By Kenneth P. Riggs, Jr., Chairman & President, Real Estate Research Corp.
A new year always prompts hope for a better tomorrow and better performance from investments. But given our continued slow-growth economy, debt as far as the eye can see, and our fiscally-challenged government, what can investors expect from the capital markets in 2013?
- Low interest rates due to the Federal Reserve’s very accommodative monetary policy will continue for the near term, although yields on Treasuries, bonds, and cash investments will remain very low. However, there are signs of increasing pressure to raise interest rates sooner than many investors expected or than Federal Reserve Chairman Bernanke had predicted. Don’t be surprised if rates increase within the next year, as the U.S. is forced to begin paying down its debt.
- The changes in tax structure for upper income families, increases in payroll taxes, higher health care costs, and new banking regulations due to the Dodd-Frank bill will negatively impact economic growth. And by March 1, we will know more about the effects of increasing the debt ceiling and spending cuts/sequestration. Most economic forecasts have been reduced for 2013, with GDP growth expected to start out slower in 2013, and to end the year with an annual growth rate similar to that of 2012.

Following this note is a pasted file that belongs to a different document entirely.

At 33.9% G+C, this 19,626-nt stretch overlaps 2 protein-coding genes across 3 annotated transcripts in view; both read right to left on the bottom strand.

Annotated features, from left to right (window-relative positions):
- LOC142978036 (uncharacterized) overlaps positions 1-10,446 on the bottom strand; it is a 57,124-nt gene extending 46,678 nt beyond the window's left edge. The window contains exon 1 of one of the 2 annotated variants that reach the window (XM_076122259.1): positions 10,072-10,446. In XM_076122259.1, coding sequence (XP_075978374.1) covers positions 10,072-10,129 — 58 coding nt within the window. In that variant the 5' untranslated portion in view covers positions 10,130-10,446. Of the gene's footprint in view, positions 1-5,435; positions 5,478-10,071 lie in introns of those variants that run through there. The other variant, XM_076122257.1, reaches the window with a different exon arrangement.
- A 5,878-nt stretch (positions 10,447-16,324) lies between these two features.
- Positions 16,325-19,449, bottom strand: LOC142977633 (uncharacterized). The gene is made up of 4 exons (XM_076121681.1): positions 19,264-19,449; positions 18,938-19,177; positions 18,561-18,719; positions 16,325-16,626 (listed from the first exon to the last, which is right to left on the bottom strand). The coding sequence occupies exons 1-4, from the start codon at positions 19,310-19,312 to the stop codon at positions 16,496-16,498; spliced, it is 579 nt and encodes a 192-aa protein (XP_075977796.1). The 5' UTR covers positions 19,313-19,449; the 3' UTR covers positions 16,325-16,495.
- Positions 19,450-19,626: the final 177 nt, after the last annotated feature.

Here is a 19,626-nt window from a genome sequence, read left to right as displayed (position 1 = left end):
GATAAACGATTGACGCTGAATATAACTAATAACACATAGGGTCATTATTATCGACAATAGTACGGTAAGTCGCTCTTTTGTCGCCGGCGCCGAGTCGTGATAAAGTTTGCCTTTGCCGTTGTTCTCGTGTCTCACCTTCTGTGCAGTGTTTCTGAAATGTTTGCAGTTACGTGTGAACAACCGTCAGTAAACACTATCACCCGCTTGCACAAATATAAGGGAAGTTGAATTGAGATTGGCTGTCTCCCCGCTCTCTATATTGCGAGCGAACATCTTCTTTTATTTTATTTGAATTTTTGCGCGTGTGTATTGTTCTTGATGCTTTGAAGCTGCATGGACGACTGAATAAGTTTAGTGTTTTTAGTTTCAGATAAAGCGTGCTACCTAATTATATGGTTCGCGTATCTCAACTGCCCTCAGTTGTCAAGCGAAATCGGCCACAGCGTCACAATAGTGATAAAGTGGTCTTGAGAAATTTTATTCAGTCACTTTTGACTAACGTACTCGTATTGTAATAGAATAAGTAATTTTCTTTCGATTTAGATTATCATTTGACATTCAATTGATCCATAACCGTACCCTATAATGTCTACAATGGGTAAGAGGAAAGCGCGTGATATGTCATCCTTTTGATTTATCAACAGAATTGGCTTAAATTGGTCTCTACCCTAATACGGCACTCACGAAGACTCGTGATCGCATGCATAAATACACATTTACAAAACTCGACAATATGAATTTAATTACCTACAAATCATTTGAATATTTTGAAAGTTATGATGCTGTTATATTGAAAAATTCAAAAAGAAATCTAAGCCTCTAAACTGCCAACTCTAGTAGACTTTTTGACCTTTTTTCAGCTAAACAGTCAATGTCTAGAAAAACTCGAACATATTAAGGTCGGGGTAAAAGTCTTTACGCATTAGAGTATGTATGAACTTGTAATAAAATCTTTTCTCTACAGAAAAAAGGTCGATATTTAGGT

- The recent run-up in the stock market after the fiscal cliff was averted (mostly) was pleasant enough, but for the most part, the stock market has been trading off accommodative monetary policy versus fundamentals. Volatility will continue as our legislators struggle with setting a new debt ceiling, the credit agencies threaten to lower our credit rating if plans for meaningful debt reduction are not approved, and the rest of the world continues to deal with slow growth.
- Commercial real estate will remain attractive in 2013, particularly to those investors looking for transparency in their investments, reasonable income-producing returns, a hedge for inflation, and relative safety. Although higher prices have resulted in reduced returns in 2012 for core properties in core locations, returns will remain solid on a risk-adjusted basis for 2013. In addition, there are higher return opportunities in the secondary markets with higher risk properties.
I think—hope—that sensibility is starting to return to our legislators. Within a month or two, we will face another crisis related to raising the debt ceiling, but surely there is the recognition from both sides that this time we must also make the difficult decision to reduce spending. The pain is just beginning, and we face a serious time of belt tightening.